Mahua Tripps, a team of two social activists and artists- Arundati and Shobha visited the MA Applied Sociology students on July 8, 2016 to conduct a workshop and interactive session regarding tribal life and society. This was based on their experience from February last year when they had got an opportunity to visit the Niyamgiri hills in Orissa. They focused particularly on the Kondh tribe, the inhabitants of the Niyamgiri Hills and their fight against Vedanta, a multinational mining company and the Orissa Mining Corporation.
A question round was held for 10 minutes where many students asked Arundati and Shobha about their experience with the tribal people, the first time they met versus the time when they left, the daily functioning of the villages, how the presence of Vedanta affected them, the movement itself, psychological effects of the intimidation and dangers that they face, occupation, International and Indian Media attention, formal education and cultural education. The question session soon turned into an open discussion with many people voicing out opinions and also, understanding a different kind of reality than their own. Next, a list was made on the problems the class thought the people in the hills faced. The list had a variety of problems that one could easily point out and others that took a little more of time, namely Marginalization, Loss of home/safe space, loss of trust in the ‘outsider’, Cultural hegemony, ‘democracy?’, Cultural Imperialism , Identity Crisis, Lack of security, constant threats, the idea of development, repression, human rights, lack of media coverage.
The duo had planned a set of activities for the class and the first activity had a lot to do with interpretation and imagery. In this activity, all the students were asked to form a circle, with each one coming ahead and forming an image in quick succession. All this with just the use of one’s body, and no words spoken. The idea of the activity was to understand how people interpret something and give a response, and also to understand that language is no real barrier. The students also realized where their comfort zones were and a small peak into the bystander attitude when no one stepped up to respond to an image created by another student.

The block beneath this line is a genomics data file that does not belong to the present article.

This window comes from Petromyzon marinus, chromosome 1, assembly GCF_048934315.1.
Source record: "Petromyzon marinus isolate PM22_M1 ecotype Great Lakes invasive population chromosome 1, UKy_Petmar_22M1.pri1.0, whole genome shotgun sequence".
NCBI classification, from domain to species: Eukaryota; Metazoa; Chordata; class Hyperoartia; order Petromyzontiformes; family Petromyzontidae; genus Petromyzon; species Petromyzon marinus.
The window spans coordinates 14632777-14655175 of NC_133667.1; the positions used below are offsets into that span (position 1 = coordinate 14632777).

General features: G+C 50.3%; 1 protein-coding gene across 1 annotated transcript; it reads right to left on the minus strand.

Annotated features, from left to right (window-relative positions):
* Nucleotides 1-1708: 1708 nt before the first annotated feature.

In the second activity, the class was divided into groups of six and every time Arundati announced a word, all groups had to form an image together but without directing one another, and without speaking. The words that Arundati used were ‘Culture’, ’government’ and ‘marginalization’. The images that were made by the groups were interesting and diverse, with each group representing the ideas and beliefs that they held personally, coming out to be a part of the image.
After both the activities, the class was asked to share their experiences and learning from the activities. Some of the common phrases and words that were spoken were – different aspects of one concept, the willingness to cooperate, consensus and creativity.
To conclude the session, Arundati and Shobha, who are both performers and theater artists as well performed a song of the Kondh tribe, the lyrics of which they displayed on the screen for the rest of the class to follow. The video of this exercise is available at https://youtu.be/QFRZ1trEQLc.
The class was awake, this Friday morning, in music and learning.
You can find their work on https://mahuatripps.wordpress.com/
Report by Pooja Krishnakumar, I MA Applied Sociology